Non- Invasive Ventilation in Children
Nazanin Farahbakhsh1,Seyed Ahmad Tabatabaii2,Ghamartaj Khanbabaee2,Saeed Sadr1
Abstract: Use of noninvasive ventilation (NIV) in children is expanding worldwide. All age ranges may be concerned, from neonates to adolescents. It is a modality that pressure support is delivered through a mask interface or less commonly through other non-invasive interfaces.
Materials and methods: The type of non-invasive ventilation used depends on the pathophysiological features of the respiratory failure. For example, non-invasive ventilation will need to either replace central drive if the disorder is characterised by an abnormal central drive or substitute for the respiratory muscles if the condition is associated with respiratory muscle weakness. Non-invasive ventilation might also need to unload the respiratory muscles in case of an increase in respiratory load, as seen in upper airway obstruction and some lung diseases.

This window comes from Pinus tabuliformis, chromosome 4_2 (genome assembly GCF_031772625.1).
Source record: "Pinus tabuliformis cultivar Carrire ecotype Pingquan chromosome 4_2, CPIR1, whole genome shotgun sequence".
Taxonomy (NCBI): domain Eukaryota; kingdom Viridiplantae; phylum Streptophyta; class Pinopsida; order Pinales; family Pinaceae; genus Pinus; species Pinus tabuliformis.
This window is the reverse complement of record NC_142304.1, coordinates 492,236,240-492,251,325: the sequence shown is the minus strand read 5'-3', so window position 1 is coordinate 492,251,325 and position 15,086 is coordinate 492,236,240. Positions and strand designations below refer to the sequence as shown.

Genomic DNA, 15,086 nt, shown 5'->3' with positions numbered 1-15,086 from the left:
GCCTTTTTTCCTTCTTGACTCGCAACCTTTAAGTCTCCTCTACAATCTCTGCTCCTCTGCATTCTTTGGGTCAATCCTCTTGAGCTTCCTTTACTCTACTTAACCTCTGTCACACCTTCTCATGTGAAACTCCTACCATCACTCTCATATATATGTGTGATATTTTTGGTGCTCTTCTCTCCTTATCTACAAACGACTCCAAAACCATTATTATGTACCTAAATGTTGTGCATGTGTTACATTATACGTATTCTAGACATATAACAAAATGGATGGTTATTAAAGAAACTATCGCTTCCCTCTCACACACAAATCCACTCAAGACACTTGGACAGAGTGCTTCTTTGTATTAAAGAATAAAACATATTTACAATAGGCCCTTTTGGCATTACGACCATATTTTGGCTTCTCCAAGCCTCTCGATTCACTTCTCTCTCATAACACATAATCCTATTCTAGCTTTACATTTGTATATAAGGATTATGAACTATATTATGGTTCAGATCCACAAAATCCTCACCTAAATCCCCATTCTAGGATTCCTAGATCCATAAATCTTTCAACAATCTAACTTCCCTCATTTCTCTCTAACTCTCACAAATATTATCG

Findings: Technical aspects are also important when choosing non-invasive ventilation—eg, appropriate interface and device. The great heterogeneity of disorders, age ranges of affected children, prognoses, and outcomes of patients needing long-term non-invasive ventilation underline the need for management by skilled multidisciplinary centres with technical competence in paediatric non-invasive ventilation and expertise in sleep studies and therapeutic education
Conclusion: Although the use of NIV is increasingly recognized in pediatrics, there are currently still no generally accepted guidelines for its use. patients placed on NIV should be monitored closely and this mode of ventilation should be reviewed if there is a lack of response within a few hours after commencement of therapy.
Keywords: Non invasive , ventilation, pediatric